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3 Things Investors Need To Know About The Future Of Interest Rates

Posted On October 2, 2018 10:46 am
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The Federal Reserve is the most powerful central bank on earth, and its decisions about interest rates have wide ranging ramifications for global capital markets, the economy, and ultimately the stock market. So let’s take a look at the three most important things investors need to know about the last Fed meeting, the future of interest rates, and most importantly how it will effect your portfolio.

Fed’s Forecast For Economy

The most important thing to know about the Federal Reserve’s Open Market Committee or FOMC (which sets US monetary policy), is its dual mandate. That would be to minimize unemployment (strong economy) while maintaining stable prices (core inflation of 2.0% over the long-term). The Fed uses various models in determining where to set its Federal Reserve Funds Rate or FFR. That’s the overnight lending rates that banks charge each other for overnight loans. Banks index their prime rate, (from which short-term and variable lending rates are set) to the FFR. Thus when the FFR rises, so do consumer borrowing costs. This is why the Fed uses the FFR to try to stabilize the economy, by either slowing or accelerating growth by indirectly affecting consumer spending which makes up about 65% to 70% of US GDP.  

Under current Fed Chairman Jerome Powell, the Fed has stated it’s being driven by the data, specifically the current and expected growth rate in GDP and inflation. Thus to understand where the FFR is likely to go we need to know where the Fed thinks where the economy, inflation, and unemployment are headed. 

Source: FOMC

The Fed’s latest estimate of US GDP growth showed an increase in 2018 and 2019’s expected growth rates, from 2.8% and 2.4%, respectively, to 3.1% and 2.5%, respectively. 3.1% economic growth (which we’re on track to hit this year from the latest data), would be the fastest full year growth since 2005.

However, the Fed expects growth to slow in 2019 and 2020 as the stimulus effects of tax cuts and $300 billion in greater government spending wear off. By 2021 the FOMC expects growth to be back to its long-term steady state level of 1.8%.  The Fed expects this stronger short-term growth to lower unemployment to 3.6% (from 3.9% today) by the end of the year, and bottom at 3.5% in 2019 where it will remain in 2020. Because the Fed estimates the natural rate of unemployment (the lowest level that doesn’t increase inflation via stronger wage growth) to be 4.5% the Fed thinks that its key inflation metric, Core PCE, will hit 2.1% in 2019 and remain there through 2021. Today core PCE is at 2.0%, precisely the Fed’s target long-term rate, and has remained stable at this level for four straight months.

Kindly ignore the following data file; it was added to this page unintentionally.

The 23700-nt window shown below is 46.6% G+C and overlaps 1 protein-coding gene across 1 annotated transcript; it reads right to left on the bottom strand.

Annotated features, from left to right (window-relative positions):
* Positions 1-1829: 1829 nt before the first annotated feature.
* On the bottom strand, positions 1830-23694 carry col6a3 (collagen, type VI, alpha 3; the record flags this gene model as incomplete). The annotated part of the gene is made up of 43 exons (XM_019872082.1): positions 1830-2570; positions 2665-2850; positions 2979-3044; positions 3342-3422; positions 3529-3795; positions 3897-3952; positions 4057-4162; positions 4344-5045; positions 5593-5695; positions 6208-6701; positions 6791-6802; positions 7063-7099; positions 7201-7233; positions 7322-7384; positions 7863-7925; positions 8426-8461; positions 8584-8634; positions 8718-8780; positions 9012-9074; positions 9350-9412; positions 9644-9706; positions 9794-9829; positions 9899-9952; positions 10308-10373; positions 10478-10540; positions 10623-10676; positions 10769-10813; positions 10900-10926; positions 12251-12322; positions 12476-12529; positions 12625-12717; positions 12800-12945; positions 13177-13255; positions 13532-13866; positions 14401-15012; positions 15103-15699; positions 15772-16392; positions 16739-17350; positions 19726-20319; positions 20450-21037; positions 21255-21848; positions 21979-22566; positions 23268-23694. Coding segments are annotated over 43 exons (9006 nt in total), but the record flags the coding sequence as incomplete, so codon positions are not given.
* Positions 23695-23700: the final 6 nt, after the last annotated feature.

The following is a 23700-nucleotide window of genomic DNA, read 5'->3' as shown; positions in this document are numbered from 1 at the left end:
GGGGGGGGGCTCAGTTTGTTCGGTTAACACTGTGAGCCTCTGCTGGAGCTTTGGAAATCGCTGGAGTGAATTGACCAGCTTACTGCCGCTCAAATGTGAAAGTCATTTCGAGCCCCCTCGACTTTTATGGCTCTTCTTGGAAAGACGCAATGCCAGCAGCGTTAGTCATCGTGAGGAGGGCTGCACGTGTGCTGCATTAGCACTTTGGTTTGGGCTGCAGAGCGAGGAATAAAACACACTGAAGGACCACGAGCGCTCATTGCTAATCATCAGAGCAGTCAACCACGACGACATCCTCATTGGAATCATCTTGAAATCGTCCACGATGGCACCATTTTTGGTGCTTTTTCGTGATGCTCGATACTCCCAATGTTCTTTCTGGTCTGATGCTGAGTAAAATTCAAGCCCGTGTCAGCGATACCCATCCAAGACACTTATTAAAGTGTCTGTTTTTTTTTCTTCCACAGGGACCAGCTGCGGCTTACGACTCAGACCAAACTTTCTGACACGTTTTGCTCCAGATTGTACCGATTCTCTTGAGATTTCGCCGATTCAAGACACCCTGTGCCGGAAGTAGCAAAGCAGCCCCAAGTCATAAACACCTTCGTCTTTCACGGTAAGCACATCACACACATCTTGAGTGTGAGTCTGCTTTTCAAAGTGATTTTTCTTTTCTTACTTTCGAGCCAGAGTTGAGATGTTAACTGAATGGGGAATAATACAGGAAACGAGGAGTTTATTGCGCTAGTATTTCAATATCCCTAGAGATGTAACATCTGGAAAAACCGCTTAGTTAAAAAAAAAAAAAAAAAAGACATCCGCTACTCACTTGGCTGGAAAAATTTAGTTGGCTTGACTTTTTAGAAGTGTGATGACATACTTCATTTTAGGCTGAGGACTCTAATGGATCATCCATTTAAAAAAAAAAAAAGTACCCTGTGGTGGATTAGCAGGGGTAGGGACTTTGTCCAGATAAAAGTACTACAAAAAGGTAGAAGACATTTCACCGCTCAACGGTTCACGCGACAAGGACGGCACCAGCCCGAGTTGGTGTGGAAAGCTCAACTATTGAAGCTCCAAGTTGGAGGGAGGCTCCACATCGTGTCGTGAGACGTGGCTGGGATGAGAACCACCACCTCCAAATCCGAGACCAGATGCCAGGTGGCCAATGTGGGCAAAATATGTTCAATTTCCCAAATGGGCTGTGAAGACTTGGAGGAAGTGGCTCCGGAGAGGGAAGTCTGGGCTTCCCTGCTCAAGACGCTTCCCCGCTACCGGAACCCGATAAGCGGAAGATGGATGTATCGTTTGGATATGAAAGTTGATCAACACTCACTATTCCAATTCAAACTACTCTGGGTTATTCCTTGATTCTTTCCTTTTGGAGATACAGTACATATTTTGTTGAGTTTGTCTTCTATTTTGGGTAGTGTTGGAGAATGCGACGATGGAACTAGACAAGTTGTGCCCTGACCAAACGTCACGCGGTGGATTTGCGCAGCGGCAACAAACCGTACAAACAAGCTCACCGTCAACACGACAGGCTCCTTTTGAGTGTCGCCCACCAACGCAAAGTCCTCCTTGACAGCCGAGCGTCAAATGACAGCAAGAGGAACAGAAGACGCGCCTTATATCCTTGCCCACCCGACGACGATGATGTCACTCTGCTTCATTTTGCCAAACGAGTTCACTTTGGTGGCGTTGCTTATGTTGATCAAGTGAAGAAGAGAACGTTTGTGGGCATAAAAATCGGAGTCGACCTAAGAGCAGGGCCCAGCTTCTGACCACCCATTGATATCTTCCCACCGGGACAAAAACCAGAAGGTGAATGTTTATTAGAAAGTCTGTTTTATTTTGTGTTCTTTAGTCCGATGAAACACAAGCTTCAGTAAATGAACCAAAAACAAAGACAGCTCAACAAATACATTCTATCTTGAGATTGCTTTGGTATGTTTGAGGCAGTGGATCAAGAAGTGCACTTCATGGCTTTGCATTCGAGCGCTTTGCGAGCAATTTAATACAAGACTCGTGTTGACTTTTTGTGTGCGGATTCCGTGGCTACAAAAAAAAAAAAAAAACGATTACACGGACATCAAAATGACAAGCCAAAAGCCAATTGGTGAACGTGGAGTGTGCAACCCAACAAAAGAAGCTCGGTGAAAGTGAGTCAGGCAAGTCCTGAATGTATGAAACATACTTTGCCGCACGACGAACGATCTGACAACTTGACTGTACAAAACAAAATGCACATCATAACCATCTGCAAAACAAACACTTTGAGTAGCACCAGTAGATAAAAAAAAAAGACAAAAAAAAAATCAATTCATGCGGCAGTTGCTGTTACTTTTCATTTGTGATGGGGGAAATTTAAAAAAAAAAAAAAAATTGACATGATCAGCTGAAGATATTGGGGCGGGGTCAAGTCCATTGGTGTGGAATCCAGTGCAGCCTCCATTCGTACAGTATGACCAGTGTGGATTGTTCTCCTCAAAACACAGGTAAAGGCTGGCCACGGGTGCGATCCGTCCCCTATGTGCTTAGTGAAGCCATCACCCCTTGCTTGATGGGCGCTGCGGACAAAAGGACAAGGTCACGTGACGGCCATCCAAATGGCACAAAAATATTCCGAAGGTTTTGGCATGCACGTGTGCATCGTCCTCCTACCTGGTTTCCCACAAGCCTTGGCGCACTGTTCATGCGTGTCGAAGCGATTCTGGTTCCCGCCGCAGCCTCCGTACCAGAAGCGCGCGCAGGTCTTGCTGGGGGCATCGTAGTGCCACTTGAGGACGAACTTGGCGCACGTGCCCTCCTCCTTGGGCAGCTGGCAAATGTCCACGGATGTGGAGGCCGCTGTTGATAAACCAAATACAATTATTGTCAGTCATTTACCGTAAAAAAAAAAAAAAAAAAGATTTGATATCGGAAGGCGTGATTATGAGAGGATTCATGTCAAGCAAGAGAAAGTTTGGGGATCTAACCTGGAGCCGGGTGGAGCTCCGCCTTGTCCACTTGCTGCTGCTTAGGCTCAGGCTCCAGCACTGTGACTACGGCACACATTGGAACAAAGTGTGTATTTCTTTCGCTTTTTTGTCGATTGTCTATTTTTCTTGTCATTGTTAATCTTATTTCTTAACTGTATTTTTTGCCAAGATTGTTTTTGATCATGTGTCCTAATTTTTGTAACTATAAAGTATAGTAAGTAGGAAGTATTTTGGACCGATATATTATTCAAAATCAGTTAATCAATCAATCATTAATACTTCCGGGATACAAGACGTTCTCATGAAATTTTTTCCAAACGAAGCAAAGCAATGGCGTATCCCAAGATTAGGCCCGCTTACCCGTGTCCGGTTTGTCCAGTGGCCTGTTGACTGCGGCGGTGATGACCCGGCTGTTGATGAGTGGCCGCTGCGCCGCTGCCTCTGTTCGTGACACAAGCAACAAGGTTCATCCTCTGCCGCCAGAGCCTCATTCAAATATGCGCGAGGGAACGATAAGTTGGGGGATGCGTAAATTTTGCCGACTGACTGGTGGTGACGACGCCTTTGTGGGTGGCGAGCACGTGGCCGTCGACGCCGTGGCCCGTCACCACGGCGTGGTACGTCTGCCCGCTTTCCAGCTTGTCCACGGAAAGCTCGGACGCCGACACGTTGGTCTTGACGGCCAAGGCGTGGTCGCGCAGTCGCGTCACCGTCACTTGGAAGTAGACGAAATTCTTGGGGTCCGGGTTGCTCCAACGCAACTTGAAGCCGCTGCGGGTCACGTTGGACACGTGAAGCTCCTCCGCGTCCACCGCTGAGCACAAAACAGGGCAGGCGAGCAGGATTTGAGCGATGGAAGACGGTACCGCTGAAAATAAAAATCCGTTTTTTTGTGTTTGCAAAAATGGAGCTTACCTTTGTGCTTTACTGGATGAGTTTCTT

So what does this somewhat disappointing long-term economic forecast mean for interest rates?  

About author

Dividend Sensei
Dividend Sensei

I'm an Army veteran and former energy dividend writer for The Motley Fool. I currently write for both Seeking Alpha, Simply Safe Dividends, and DividendSensei.com My goal is to help all people learn how to harness the awesome power of dividend growth investing to achieve their financial dreams, and enrich their lives. With 22 years of investing experience, I've learned what works and more importantly, what doesn't, when it comes to building long-term wealth and income streams. I'm currently on an epic quest to build a broadly diversified, high-quality, high-yield dividend growth portfolio that: 1. Pays a 5% yield 2. Offers 7% annual dividend growth 3. Pays dividends AT LEAST on a weekly, but preferably, daily basis

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